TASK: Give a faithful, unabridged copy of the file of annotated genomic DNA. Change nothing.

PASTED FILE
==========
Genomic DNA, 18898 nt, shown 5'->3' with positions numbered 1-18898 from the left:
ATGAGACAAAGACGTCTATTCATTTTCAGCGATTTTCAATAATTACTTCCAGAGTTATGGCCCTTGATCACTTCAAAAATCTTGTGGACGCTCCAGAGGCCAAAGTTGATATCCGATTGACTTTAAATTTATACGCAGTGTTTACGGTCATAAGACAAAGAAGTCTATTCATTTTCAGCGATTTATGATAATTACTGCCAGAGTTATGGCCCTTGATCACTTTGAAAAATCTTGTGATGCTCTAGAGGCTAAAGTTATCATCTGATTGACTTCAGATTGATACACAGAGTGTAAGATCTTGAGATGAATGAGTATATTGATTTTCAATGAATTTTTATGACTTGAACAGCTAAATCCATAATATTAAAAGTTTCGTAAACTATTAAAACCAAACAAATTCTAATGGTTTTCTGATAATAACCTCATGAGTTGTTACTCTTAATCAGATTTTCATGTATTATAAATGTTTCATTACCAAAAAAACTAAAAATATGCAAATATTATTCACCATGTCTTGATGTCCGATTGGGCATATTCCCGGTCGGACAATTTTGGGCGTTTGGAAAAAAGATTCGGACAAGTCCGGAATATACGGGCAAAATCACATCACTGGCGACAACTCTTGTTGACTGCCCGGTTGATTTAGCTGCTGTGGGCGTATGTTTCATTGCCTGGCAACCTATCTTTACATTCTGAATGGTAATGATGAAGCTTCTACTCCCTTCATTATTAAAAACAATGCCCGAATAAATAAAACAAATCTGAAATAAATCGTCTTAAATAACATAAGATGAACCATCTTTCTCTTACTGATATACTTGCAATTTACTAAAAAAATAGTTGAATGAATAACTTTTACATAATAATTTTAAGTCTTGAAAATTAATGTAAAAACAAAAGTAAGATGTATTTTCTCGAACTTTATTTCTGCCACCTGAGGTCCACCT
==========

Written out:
Genomic DNA, 18898 nt, shown 5'->3' with positions numbered 1-18898 from the left:
ATGAGACAAAGACGTCTATTCATTTTCAGCGATTTTCAATAATTACTTCCAGAGTTATGGCCCTTGATCACTTCAAAAATCTTGTGGACGCTCCAGAGGCCAAAGTTGATATCCGATTGACTTTAAATTTATACGCAGTGTTTACGGTCATAAGACAAAGAAGTCTATTCATTTTCAGCGATTTATGATAATTACTGCCAGAGTTATGGCCCTTGATCACTTTGAAAAATCTTGTGATGCTCTAGAGGCTAAAGTTATCATCTGATTGACTTCAGATTGATACACAGAGTGTAAGATCTTGAGATGAATGAGTATATTGATTTTCAATGAATTTTTATGACTTGAACAGCTAAATCCATAATATTAAAAGTTTCGTAAACTATTAAAACCAAACAAATTCTAATGGTTTTCTGATAATAACCTCATGAGTTGTTACTCTTAATCAGATTTTCATGTATTATAAATGTTTCATTACCAAAAAAACTAAAAATATGCAAATATTATTCACCATGTCTTGATGTCCGATTGGGCATATTCCCGGTCGGACAATTTTGGGCGTTTGGAAAAAAGATTCGGACAAGTCCGGAATATACGGGCAAAATCACATCACTGGCGACAACTCTTGTTGACTGCCCGGTTGATTTAGCTGCTGTGGGCGTATGTTTCATTGCCTGGCAACCTATCTTTACATTCTGAATGGTAATGATGAAGCTTCTACTCCCTTCATTATTAAAAACAATGCCCGAATAAATAAAACAAATCTGAAATAAATCGTCTTAAATAACATAAGATGAACCATCTTTCTCTTACTGATATACTTGCAATTTACTAAAAAAATAGTTGAATGAATAACTTTTACATAATAATTTTAAGTCTTGAAAATTAATGTAAAAACAAAAGTAAGATGTATTTTCTCGAACTTTATTTCTGCCACCTGAGGTCCACCT